2. Pinpoint the exact cause behind your conjured disappointment
Pinpoint the exact cause behind your conjured disappointment. Because disappointment is a feeling that is created internally, isolating the exact emotion causing the disappointment can help you move past the bad mood.
Do you feel rejected? Especially since everything is posted on social media, even small rejections, like not many people writing “Happy birthday!” on your wall, can feel intensely hurtful. Try to remember that anyone reaching out in any manner is a wonderful gesture; it’s not a competition for the most postings or likes.
Are you worried about outstanding goals? If expectations of where your life should be are causing your bad mood, reflect on when and why you came up with that goal in the first place. Comparing yourself to others is never a good idea, and maybe the goals you made for yourself when you were younger no longer match what you really want for yourself now.
Are you brooding over one particular person not wishing you well on your birthday? Perhaps an ex or a crush didn’t reach out on your birthday, which can sting. Instead of thinking about the one person who didn’t call, think about those who did. Reread the cards or wall posts you received, and redirect your thinking.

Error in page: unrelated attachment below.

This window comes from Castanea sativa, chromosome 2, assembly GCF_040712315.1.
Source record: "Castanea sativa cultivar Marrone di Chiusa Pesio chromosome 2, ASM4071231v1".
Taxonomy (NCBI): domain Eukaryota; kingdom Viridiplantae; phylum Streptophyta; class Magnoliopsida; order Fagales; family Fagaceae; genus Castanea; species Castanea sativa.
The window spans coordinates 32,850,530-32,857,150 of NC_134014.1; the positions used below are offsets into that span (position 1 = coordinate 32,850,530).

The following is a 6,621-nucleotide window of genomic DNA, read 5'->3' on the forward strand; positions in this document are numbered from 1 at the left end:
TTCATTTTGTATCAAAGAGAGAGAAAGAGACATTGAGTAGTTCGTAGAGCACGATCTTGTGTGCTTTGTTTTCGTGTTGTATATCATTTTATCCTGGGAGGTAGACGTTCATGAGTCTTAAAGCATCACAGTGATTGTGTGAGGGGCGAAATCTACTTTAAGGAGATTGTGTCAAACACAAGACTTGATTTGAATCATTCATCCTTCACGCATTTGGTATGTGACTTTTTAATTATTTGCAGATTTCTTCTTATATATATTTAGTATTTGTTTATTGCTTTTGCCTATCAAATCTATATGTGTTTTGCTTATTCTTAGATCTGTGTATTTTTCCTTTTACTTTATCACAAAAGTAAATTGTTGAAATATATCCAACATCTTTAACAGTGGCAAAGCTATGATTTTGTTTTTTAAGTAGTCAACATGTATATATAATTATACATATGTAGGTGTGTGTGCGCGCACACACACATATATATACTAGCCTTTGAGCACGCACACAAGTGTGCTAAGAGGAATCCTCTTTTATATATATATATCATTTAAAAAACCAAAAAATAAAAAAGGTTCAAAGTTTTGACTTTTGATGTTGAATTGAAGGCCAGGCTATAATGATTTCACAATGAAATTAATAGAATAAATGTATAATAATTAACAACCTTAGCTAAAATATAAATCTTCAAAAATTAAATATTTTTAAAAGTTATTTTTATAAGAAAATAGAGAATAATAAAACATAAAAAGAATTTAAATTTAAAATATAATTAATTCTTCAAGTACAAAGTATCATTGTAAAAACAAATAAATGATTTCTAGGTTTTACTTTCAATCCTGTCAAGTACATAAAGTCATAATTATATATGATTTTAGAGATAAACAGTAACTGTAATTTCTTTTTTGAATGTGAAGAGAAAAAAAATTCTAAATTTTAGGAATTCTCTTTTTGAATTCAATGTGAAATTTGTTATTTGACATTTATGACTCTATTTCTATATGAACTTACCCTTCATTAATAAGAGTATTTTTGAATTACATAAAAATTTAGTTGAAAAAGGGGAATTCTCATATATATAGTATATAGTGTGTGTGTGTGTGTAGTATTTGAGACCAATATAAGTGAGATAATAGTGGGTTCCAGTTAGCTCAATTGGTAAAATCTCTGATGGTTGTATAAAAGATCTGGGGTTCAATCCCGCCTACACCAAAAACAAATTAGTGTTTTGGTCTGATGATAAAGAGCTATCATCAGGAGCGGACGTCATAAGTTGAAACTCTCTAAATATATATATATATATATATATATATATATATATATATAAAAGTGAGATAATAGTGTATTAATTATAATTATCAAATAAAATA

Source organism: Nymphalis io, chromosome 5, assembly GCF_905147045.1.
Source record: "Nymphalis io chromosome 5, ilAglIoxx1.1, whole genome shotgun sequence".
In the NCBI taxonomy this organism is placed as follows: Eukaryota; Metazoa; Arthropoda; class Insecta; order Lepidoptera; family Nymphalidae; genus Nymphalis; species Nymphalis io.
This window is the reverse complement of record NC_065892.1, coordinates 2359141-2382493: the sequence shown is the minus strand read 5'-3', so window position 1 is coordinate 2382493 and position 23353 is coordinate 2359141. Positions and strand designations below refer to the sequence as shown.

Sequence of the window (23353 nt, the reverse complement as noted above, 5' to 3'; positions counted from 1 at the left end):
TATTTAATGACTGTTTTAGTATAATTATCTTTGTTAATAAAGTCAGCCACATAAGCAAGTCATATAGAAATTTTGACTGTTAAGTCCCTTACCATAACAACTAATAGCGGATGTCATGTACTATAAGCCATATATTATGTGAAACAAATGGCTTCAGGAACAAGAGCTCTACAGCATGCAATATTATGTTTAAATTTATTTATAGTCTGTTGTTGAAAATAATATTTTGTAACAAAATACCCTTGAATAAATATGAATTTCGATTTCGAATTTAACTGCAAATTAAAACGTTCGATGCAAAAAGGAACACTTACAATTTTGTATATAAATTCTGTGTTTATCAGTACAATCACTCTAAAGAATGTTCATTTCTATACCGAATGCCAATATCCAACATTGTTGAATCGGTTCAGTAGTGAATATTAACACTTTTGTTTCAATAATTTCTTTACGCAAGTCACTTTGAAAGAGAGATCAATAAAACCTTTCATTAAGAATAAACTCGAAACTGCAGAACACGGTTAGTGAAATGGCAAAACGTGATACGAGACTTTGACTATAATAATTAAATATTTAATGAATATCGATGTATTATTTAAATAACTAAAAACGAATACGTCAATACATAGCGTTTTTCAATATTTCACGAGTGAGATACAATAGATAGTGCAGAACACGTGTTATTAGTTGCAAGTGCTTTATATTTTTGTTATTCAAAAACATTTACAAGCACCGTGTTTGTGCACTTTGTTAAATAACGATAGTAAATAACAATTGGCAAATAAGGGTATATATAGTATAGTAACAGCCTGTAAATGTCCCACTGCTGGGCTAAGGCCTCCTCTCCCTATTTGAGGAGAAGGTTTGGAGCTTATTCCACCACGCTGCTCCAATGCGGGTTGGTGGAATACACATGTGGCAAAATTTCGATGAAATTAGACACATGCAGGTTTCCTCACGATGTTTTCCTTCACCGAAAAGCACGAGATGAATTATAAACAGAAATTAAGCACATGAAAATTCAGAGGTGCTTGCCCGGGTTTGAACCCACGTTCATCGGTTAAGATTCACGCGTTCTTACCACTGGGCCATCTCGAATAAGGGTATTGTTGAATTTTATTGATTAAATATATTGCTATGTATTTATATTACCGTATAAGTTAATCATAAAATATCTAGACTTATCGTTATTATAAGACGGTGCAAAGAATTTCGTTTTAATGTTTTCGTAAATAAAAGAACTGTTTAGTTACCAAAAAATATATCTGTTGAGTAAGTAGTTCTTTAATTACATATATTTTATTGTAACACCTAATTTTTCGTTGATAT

3. Move past your disappointment
Move past your disappointment. Rehashing the negatives of the day will not change the situation or the people you feel neglected you on your birthday. Thinking about it will not change what happened, but it will make you feel worse. Instead, redirect your thoughts and focus on something positive. For example:
Think about all that you have accomplished in the past year and beyond. You might not be where you thought you’d be at this time, but you shouldn’t negate the goals you did accomplish. Take a minute to make a list of “wins” for the year!
Make a plan for what you would like to accomplish this year moving forward. Just remember to make your goals reasonable so that you don’t set yourself up for more disappointment next year.
Make a plan to really celebrate someone else’s birthday. If a friend or family members birthday is coming up, get over your disappointment by helping to ensure that they aren’t disappointed like you were on their special day. It will make you feel better, and it will make them feel loved.
4. Lower your expectations